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Limited Utility of the 1-mg Dexamethasone Suppression Test as a Measure of Hypercortisolism

Mark Zimmerman; William Coryell, MD
Arch Gen Psychiatry. 1985;42(2):200-201. doi:10.1001/archpsyc.1985.01790250094012.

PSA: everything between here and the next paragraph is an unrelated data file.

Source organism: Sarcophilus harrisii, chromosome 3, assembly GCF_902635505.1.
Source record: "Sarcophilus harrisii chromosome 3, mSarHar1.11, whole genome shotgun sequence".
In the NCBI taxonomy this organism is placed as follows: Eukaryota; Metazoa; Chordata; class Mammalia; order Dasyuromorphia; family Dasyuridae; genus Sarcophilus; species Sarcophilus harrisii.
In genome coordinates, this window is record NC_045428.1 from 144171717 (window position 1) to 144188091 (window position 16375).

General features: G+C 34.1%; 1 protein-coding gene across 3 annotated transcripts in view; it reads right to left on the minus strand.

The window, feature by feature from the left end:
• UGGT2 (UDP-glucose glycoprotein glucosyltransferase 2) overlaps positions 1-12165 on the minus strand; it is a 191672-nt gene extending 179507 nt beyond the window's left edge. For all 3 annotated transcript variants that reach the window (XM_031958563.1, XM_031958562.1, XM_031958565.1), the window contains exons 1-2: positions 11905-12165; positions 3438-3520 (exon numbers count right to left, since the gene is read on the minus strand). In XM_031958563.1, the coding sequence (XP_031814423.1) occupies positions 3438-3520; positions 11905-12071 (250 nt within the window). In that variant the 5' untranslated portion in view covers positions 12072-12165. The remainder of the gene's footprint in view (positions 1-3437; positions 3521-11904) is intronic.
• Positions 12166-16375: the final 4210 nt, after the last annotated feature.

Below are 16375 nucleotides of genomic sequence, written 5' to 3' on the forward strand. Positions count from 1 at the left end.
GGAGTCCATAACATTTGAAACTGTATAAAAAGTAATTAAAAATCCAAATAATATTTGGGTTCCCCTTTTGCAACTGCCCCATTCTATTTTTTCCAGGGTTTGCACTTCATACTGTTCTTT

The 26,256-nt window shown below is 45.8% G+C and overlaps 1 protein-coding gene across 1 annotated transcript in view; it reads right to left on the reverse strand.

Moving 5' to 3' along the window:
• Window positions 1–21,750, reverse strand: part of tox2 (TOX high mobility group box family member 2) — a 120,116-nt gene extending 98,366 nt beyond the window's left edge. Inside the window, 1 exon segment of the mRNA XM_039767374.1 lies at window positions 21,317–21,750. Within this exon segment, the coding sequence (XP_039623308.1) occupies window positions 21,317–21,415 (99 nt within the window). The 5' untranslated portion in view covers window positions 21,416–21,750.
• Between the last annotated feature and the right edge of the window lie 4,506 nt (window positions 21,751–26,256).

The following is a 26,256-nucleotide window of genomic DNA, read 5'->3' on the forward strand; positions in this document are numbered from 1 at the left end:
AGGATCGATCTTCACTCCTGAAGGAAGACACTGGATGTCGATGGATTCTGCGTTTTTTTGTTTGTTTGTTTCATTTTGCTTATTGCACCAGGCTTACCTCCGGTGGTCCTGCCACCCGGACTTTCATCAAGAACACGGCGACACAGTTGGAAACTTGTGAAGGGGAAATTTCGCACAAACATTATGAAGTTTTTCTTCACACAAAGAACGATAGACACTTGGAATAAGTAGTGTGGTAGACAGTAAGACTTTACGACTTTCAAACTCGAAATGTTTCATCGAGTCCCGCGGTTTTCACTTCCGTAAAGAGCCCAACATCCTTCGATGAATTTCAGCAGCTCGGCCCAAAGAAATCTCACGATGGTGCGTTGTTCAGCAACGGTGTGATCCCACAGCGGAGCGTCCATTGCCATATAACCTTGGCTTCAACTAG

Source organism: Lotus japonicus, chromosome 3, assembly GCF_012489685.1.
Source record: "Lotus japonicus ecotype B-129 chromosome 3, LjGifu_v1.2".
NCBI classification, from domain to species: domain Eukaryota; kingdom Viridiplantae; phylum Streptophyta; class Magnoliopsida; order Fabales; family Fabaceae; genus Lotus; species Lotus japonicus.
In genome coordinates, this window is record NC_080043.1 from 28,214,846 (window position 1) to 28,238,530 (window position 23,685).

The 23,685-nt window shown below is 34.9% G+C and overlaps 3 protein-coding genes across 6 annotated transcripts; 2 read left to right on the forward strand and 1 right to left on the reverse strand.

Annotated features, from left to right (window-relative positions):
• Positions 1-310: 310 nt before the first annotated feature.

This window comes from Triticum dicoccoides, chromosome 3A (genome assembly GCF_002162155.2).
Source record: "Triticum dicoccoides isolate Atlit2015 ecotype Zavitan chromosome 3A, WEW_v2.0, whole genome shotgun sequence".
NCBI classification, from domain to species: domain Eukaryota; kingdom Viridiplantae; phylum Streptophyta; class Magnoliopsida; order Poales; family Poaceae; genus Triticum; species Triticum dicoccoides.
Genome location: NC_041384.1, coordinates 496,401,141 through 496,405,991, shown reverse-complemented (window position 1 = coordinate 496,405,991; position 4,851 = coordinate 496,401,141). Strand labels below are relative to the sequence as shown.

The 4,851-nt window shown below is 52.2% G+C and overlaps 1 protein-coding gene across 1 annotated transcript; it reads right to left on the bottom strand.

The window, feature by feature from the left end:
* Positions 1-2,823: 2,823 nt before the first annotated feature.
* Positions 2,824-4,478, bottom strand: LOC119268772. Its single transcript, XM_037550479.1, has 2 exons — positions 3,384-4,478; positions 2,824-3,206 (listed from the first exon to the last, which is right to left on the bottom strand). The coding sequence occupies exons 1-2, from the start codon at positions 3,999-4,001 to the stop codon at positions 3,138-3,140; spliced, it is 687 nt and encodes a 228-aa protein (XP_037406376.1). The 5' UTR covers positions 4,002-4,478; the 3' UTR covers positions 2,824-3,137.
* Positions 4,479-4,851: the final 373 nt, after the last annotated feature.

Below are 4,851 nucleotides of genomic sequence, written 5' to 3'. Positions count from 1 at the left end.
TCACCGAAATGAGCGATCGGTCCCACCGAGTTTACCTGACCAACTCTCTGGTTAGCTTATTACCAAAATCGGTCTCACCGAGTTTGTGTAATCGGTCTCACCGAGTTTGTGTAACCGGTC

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To the Editor.—  In their multicenter investigation of the dexamethasone suppression test (DST), Stokes et al1 found that nonsuppression (NS) was more frequent among healthy normal persons than has previously been reported, and that, among depressed patients, abnormal DST results were not significantly more frequent in endogenous, melancholic, or psychotic subtypes.In placing their results in the context of the DST literature, Stokes et al reviewed only three other studies of the DST in healthy control subjects.2-4 They attributed the low nonsuppression rates found by Carroll et al2 and McHardy-Young et al3 to the fact that these investigators used 2 mg of dexamethasone. In contrast, Amsterdam et al4 used only 1 mg of dexamethasone and found a relatively high nonsuppression rate in healthy control subjects, similar to data obtained by Stokes et al.1 Based on their own study and their limited literature review, Stokes et


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